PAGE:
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Reading about the Adolescent Experience, a Look at Teen Bullying, and Recent LGBT Art Exhibitions

Reading about the Adolescent Experience, a Look at Teen Bullying, and Recent LGBT Art Exhibitions

Author: Julie Levine

February 8, 2013

San Diego-based author Laura Preble’s latest book, Out, is likely to get people thinking about same-sex relationships from a new angle. Preble’s story begins when Chris Bryant, the son of a preacher, finds himself in love with a girl. This might sound pretty conventional, except for one detail: in Chris’s society, a romance between members of the opposite sex is forbidden.

Meanwhile, in our society, the launch of the “It Gets Better” video campaign a few years ago, by writer Dan Savage, might have some members of the LGBT community wondering if it does, in fact, get better. According to the findings of a recent study conducted in England, however, teen bullying has decreased by over 40% between 2003 and 2010. The study involved more than 4000 young adults and tracked the experiences of 187 gay, lesbian and bisexual teens over the course of seven years. Researchers are optimistic that similar results could be found in the United States.

And more for young adults is this list of books from, meant not just for LGBT readers but also those looking to understand the range of emotions associated with being different in any way as an adolescent, among other things. The list includes books like I Heard the Pastor’s Daughter is Gay by Luana Reach Torres, a novel about what it’s like to be a gay Christian, and We the Animals by Justin Torres about “two young parents with three small boys, told from the viewpoint of the youngest on the cusp of seven[…]”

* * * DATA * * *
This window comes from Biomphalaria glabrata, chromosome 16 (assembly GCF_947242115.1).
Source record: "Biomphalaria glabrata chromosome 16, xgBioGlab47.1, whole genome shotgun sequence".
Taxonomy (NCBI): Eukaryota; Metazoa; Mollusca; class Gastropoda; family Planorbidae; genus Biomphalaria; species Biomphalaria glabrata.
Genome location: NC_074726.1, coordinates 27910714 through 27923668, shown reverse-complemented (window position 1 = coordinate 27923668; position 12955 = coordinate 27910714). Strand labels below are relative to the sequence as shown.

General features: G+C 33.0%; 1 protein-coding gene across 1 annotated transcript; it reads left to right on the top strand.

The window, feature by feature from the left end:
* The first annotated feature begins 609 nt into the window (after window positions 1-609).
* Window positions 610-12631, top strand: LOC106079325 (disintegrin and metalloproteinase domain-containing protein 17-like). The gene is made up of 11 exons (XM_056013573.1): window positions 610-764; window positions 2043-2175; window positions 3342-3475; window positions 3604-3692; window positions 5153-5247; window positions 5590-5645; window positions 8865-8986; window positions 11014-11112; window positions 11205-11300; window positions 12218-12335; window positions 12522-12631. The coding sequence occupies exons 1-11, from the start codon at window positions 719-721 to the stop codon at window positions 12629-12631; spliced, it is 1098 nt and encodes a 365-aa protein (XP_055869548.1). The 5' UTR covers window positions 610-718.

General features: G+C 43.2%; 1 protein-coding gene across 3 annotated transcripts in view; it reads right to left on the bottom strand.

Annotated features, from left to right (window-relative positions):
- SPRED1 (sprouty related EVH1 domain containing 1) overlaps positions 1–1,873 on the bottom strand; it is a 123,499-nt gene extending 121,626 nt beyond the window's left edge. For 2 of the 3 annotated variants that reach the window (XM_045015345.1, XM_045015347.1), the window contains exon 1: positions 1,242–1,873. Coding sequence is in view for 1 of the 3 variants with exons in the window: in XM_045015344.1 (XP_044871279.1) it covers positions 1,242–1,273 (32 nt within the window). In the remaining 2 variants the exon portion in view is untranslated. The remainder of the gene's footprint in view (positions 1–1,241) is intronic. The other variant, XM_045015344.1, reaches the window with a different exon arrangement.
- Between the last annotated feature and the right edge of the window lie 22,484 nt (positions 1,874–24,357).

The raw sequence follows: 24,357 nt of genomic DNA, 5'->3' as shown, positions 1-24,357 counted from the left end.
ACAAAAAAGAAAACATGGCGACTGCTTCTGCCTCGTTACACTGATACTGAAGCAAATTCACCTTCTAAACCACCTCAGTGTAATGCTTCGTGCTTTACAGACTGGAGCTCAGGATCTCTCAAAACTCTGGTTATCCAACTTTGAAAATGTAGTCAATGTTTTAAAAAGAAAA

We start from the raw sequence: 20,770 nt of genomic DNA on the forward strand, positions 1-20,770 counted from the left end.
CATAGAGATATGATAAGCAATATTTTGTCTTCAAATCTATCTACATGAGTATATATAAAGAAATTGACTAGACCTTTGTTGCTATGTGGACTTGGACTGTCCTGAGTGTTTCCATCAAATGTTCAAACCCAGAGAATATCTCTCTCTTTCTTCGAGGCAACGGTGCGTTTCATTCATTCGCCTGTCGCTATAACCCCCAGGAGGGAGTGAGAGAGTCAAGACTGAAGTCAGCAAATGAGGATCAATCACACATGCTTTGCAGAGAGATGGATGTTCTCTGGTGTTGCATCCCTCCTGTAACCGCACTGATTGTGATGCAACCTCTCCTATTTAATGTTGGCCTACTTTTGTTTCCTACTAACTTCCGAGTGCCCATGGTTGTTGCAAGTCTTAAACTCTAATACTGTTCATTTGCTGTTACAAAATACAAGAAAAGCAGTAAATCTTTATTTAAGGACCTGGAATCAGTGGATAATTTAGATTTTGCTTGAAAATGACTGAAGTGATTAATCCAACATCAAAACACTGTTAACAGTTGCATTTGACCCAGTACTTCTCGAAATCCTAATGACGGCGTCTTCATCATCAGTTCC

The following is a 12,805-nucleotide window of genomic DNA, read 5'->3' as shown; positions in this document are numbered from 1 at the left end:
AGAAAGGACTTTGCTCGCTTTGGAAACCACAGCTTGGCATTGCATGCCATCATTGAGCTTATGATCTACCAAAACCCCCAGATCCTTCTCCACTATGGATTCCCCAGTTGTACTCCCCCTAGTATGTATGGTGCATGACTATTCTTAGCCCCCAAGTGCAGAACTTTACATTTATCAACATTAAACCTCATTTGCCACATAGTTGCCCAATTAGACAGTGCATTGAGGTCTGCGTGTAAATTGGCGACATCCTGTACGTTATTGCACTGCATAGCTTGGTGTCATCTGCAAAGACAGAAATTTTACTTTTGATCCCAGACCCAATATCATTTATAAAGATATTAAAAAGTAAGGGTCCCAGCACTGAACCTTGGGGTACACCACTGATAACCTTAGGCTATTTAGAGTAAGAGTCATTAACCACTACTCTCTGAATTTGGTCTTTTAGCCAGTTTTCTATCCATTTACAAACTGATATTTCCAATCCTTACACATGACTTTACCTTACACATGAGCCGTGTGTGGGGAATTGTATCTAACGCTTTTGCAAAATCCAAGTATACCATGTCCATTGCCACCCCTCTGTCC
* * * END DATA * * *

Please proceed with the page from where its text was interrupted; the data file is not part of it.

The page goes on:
Speaking of families, for the past six years, photographer Alix Smith has been putting together a project she calls “States of Union.” The concept: the portrayal of gay American families through portraiture. In an article for Slate Magazine, which also includes some of the photographs, Smith highlights the continued importance of her project in spite of recent progress for the gay community:

“While the slow shift in marriage laws across the country is a wonderful sign, it does not preclude the need for both documentation and ongoing public imagery that helps show who we are and what our lives can be.”

Also in the art world is a new exhibit will open at the ONE National Gay & Lesbian Archives Gallery and Museum in West Hollywood this Saturday night. The exhibit is called “Queers Print” and looks at archives of Los Angeles-based LGBT publications, dating as far back as the 1940s. To be showcased are issues of magazines like Vice Versa: America’s Gayest Magazine, which was created in 1947 and is thought to be the first lesbian publication in the United States. There were only twelve copies per issue, and each of these was hand-delivered to be sure it arrived safely.

[Books Cover Image:  We the Animals via Houghton Mifflin Harcourt]

Julie Levine photo

About: Julie Levine

Julie Levine is a poetry MFA candidate at The New School. She received a BA in English and Creative Writing from Emory University. Her work is forthcoming in Tar River Poetry.

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